2. Baylor at Texas Tech (Friday 8:00 ET, Fox Sports Regional) – The Red Raiders stunned the Bears in Lubbock last season to give then-first year head coach Chris Beard a big home win. Three Baylor players fouled out of that game, which saw Texas Tech head to the foul line 43 times over the course of the night. That probably won’t be the case this time around, as Baylor ranks second in the country in foul avoidance. It also means that Texas Tech will need to find a fallback plan quickly if Baylor’s zone keeps Keenan Evans, Zach Smith and Zhaire Smith from attacking the rim as effectively as they have to this point in the season. Read the rest of this entry »
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Big 12 Notebook: Opening Weekend

Posted by Brian Goodman on November 13th, 2017

Most of the Big 12 started its season with resounding victories over the weekend, but the two exceptions were certainly glaring as they came in matchups that pitted teams against programs from other power conferences. After a solid start to the game, West Virginia completely fell apart against Texas A&M on Friday night in Germany. Back in America, Iowa State got much more than it bargained for when the Cyclones agreed to play a very different Missouri program a year ago as the Tigers soundly defeated their old conference foe in Columbia. Elsewhere around the league, two heralded recruits got their first tastes of Division I action and did not disappoint. Here are the three items that stuck out the most over the Big 12’s opening weekend.

1. West Virginia falls flat against Texas A&M.

Texas A&M handled West Virginia’s press with ease on Friday night. (Michael Probst/AP)

When the Mountaineer press is working and they’re crashing the offensive glass, West Virginia is incredibly tough to beat. This is not a new development, but it’s worth a reminder as the season tips off, because when they don’t do either of those things, it’s a very different story as we saw on Friday night. In an 88-65 blowout loss to Texas A&M, the Mountaineers generated turnovers on just 23 percent of the Aggies’ possessions and rebounded their own misses just 23 percent of the time. Disappointing results on those two fronts put the pressure on Bob Huggins‘ half-court offense to produce, but any chance of that was snuffed out by Billy Kennedy’s switch to a zone defense midway through the first half. Combine all of that with big shooting nights from the Aggies’ Admon Gilder (4-of-6 3FG) and JJ Hogg (4-of-5 3FG) and there was just too much to overcome. Huggins mentioned earlier this month that he may pull back on the press in spots, citing the team’s changing roster, and with the Mountaineers facing a relatively lax schedule over the next couple weeks, don’t be surprised if he utilizes those opportunities to do a little tinkering.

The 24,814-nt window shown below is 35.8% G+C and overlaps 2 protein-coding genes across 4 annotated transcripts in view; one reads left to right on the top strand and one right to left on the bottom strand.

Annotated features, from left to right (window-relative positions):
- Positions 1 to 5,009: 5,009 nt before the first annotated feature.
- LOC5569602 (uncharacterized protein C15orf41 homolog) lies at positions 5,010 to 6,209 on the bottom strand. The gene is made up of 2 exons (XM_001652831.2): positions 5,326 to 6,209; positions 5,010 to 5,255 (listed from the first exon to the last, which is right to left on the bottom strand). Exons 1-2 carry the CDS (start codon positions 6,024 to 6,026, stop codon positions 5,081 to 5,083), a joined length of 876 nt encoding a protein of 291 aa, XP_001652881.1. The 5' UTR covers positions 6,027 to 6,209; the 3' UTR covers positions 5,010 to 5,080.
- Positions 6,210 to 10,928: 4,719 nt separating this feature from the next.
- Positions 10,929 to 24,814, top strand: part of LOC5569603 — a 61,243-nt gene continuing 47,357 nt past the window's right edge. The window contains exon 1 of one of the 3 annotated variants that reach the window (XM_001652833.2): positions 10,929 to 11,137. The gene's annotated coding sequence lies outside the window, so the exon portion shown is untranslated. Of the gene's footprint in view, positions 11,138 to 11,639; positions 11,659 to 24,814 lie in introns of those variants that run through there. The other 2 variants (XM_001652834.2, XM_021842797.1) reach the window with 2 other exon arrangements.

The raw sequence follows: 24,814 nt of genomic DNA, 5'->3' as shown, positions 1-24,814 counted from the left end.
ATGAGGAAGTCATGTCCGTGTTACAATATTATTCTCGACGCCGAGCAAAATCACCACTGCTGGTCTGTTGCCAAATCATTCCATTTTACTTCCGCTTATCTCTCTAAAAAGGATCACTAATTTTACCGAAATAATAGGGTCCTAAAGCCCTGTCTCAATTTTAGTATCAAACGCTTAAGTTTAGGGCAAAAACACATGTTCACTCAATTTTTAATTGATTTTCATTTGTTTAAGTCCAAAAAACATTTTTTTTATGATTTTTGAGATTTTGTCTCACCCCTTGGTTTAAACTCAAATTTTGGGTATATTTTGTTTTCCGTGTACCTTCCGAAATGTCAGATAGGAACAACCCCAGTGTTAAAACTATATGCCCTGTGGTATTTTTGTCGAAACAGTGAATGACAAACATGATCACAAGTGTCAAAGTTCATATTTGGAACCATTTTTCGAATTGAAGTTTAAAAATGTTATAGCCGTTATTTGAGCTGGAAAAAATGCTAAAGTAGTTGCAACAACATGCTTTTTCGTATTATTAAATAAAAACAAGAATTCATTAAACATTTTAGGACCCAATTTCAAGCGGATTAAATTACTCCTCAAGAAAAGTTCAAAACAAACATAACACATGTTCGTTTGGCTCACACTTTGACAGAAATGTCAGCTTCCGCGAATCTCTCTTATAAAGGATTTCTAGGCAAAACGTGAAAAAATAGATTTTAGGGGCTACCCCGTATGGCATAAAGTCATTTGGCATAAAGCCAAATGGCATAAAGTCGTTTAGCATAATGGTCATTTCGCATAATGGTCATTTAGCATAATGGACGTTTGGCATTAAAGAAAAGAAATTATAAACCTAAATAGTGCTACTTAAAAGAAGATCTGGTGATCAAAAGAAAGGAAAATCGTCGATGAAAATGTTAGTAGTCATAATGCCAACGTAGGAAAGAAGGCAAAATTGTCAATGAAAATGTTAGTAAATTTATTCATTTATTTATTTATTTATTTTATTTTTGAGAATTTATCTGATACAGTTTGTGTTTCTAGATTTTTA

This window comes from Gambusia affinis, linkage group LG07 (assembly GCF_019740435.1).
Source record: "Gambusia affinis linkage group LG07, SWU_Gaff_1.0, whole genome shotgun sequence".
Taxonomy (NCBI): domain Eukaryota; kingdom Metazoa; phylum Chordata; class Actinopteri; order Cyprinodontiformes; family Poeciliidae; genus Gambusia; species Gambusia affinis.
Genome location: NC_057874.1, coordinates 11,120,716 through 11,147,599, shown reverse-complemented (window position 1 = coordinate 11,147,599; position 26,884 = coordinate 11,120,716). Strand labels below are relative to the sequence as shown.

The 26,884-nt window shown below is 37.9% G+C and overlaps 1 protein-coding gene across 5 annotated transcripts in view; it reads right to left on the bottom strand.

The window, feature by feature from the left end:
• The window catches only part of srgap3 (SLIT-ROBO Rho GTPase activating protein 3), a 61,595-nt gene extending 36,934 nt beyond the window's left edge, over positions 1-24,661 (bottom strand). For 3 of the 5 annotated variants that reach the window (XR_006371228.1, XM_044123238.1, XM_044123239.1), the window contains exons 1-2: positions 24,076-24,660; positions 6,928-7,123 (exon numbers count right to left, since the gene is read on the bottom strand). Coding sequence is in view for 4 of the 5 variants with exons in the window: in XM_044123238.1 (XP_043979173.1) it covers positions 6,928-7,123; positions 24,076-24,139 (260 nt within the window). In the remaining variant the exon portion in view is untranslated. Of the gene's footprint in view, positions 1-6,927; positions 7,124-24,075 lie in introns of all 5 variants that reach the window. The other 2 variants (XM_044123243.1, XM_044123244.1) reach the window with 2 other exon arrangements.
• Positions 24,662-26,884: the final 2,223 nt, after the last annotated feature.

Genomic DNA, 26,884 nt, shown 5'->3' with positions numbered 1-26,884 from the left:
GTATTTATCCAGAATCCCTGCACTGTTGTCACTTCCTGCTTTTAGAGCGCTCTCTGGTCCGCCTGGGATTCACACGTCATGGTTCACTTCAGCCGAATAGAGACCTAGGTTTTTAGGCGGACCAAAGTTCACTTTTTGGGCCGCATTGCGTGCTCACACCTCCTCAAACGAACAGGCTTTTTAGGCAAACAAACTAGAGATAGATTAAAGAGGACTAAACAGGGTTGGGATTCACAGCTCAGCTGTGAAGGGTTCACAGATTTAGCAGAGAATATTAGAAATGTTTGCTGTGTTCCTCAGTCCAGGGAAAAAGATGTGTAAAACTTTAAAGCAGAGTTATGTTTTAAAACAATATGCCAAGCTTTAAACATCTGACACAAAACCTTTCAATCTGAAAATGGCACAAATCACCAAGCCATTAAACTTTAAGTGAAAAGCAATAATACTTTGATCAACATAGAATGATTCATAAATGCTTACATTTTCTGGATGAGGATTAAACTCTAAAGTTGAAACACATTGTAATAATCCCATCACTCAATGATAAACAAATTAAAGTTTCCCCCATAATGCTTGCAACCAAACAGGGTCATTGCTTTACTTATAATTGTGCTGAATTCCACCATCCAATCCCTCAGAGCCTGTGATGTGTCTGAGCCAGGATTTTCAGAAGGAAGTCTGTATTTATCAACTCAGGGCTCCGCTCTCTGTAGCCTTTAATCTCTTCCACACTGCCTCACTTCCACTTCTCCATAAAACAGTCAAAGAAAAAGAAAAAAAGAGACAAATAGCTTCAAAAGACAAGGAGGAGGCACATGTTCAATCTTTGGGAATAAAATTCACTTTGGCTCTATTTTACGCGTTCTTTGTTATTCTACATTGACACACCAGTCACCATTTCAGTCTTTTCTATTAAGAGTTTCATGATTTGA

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Where 2017-18 Happens: Reason #9 We Love College Basketball

Posted by rtmsf on November 2nd, 2017

As RTC heads into its 11th season covering college hoops, it’s time to begin releasing our annual compendium of YouTube clips that we like to call Thirty Reasons We Love College Basketball. These 30 snippets from last season’s action are completely guaranteed to make you wish the games were starting tonight rather than 30 days from now. Over the next month you’ll get one reason per day until we reach the new season on Friday, November 10. You can find all of this year’s released posts here.

#9 – Where Comeback Happens.

We also encourage you to re-visit the entire archive of this feature from the 2008-092009-10, 2010-112011-122012-132013-142014-15, 2015-16 and 2016-17 preseasons.

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Final Four Fact Sheet: South Carolina Gamecocks

Posted by Tommy Lemoine on March 28th, 2017

Now that we’re down to the Final Four, let’s take a deep dive into each of the four remaining teams. Today: South Carolina.

How South Carolina Got Here

South Carolina is headed to its first Final Four ever. (Photo Credit: Elsa/Getty Images)

East Region Champions. Despite entering Selection Sunday having lost six of its previous 10 games, South Carolina was given a surprisingly-high seed (#7) in a surprisingly-favorable location: Greenville, South Carolina. The Gamecocks took full advantage, crushing #10 seed Marquette before pulling off one of the biggest upsets of the NCAA Tournament against #2 Duke, scoring 65 points in the second half en route to an 88-81 runaway victory against the National Championship favorite. In its first Sweet Sixteen since appearance since 1973, South Carolina then held #3 Baylor to a season-low 0.76 points per possession; two days later, the Gamecocks put the finishing touches on their Cinderella run by upending SEC rival #4 Florida, limiting the Gators to 0-of-14 three-pointers in the second half on their way to a seven-point triumph.

The Coach